The deadline for voting was Friday, April 9 at noon PST.
Vote Online at:
Or click on the “Board Election 2010” link at http://mec.ca
Vote by phone at 1.877.561.8888. Wait for the prompt and select up to three candidates, then press star (*). Your selections will be played back to you for confirmation and this is the only point you can change your vote. Then you can vote on Special Resolutions.
To vote you must be 16 or older and a MEC member as of January 7, 2010. If you don’t have your voting PIN, click on the link “Get your PIN”
CANDIDATES TO CONSIDER VOTING FOR:
All MEC members can vote for up to three candidates to fill vacancies on the board, but you can vote for less than three.
Margie Parikh and George Pinho and Geoffrey White
(details on candidate responses are below).
SPECIAL RESOLUTIONS TO VOTE AGAINST:
All MEC members can also vote for a series of special resolutions, which require a 75% majority to pass. We believe many of these special resolutions are in response to a resolution brought forward at the last AGM calling on MEC to stop sourcing from Israel, and that they limit the democratic participation of MEC members in the ethical policies of the co-op.
Special Resolution 1: Vote NO
Special Resolution 2: Vote NO
Special Resolution 3: Vote NO
Special Resolution 5: Vote NO
Palestine Solidarity Network Edmonton has emailed all 14 candidates running for the MEC board of directors to ask about their position on ending MEC sourcing from Israeli companies, in line with the Palestinian-led call for boycott, divestment and sanctions (BDS). Based on the responses received, consider voting for the following candidates who seem most open to addressing the issue of MEC sourcing products from Israel.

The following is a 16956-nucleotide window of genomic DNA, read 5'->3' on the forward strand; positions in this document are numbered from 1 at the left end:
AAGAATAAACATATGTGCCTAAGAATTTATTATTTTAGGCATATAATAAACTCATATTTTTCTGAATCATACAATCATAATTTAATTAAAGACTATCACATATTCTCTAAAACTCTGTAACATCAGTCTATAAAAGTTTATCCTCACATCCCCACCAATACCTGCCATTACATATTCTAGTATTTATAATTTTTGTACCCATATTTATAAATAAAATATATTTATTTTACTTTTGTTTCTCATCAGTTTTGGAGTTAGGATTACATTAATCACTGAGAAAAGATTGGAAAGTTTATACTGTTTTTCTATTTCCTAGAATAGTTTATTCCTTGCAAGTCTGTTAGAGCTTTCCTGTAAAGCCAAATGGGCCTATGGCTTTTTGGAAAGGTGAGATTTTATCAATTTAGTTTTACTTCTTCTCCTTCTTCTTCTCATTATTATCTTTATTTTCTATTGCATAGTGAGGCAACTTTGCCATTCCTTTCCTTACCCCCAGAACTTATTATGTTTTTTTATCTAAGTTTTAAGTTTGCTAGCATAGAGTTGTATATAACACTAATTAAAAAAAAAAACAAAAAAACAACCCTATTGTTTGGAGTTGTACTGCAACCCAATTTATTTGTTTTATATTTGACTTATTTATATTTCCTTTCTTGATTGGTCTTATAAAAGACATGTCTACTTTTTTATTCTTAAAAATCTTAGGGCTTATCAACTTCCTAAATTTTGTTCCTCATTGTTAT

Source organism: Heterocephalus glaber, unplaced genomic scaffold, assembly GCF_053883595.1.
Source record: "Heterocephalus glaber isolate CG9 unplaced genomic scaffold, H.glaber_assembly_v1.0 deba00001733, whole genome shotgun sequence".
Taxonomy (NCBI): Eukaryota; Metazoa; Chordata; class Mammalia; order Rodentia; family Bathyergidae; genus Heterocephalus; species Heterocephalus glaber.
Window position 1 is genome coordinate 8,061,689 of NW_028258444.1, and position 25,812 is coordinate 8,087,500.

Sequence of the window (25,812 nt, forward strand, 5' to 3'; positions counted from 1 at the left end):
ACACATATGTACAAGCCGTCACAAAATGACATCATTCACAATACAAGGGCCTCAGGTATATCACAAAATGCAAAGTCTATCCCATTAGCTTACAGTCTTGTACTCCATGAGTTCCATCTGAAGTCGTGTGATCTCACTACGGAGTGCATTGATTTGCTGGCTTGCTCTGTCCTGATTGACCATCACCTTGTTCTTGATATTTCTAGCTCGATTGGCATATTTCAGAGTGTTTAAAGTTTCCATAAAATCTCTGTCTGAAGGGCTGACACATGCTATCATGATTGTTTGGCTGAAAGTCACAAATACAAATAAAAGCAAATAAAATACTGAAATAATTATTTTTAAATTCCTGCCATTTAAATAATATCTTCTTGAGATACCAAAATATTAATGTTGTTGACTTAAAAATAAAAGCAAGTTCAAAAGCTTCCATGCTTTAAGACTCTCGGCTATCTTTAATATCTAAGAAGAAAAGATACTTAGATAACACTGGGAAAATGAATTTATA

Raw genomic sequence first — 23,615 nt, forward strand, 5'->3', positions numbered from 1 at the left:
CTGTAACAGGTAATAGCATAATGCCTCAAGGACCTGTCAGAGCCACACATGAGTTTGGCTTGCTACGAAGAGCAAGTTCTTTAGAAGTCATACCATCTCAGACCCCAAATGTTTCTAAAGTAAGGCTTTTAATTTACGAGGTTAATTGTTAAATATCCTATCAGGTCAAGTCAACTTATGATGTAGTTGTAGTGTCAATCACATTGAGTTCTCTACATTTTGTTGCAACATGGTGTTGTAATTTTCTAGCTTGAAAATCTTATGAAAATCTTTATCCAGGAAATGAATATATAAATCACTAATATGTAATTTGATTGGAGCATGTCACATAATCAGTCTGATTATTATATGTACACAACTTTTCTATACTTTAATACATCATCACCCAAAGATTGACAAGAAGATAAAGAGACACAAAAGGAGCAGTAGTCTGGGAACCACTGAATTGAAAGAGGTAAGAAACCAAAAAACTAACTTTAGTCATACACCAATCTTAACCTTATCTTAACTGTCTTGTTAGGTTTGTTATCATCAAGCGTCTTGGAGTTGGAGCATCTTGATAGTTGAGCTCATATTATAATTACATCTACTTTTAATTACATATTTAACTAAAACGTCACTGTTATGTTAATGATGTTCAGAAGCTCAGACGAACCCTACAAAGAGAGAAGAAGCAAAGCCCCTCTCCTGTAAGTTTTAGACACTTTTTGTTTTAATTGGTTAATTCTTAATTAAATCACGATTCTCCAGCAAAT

PSN Edmonton has posted a page with voting information and all the responses they’ve received from candidates:
Margie Parikh (“My view is that we have many, many options available to us for sourcing. Although clearly not everyone agrees where we should source and if we should boycott Israeli products for their continued oppression of the Palestinian people, surely we do not need to be supporting questionable regimes or practices. I see no reason for us to continue to offer these products. There are so many other options! I support local sourcing and when sourcing overseas (and in Canada) we should be making a stand and offering more fairly-traded and environmentally-friendly products.”)
George Pinho (“I think this is something we should look into but not just for Israel, for any country where human rights issues are a problem. The issue is where does one draw the line? Certainly, many people think Israel is an area of concern as do I, but what about the US invading Iraq and Japan illegally hunting whales and dolphins. Once MEC starts down this path, it will be difficult to know where to stop. My approach would be to assess the concern of the MEC membership on this topic. If enough concern exists, I think it is our duty to adopt a position on this matter.”)
Geoffrey White (“My intent is to take a reasoned, judicious approach to this issue, and all other policy and business issues facing the Co-operative. I also say this: I don’t want MEC to act one way regarding one country and a different way regarding another, and I don’t want MEC standing by when law (or common decency) is being violated. These two principles are not isolated from one another, as I’m sure you already appreciate.”)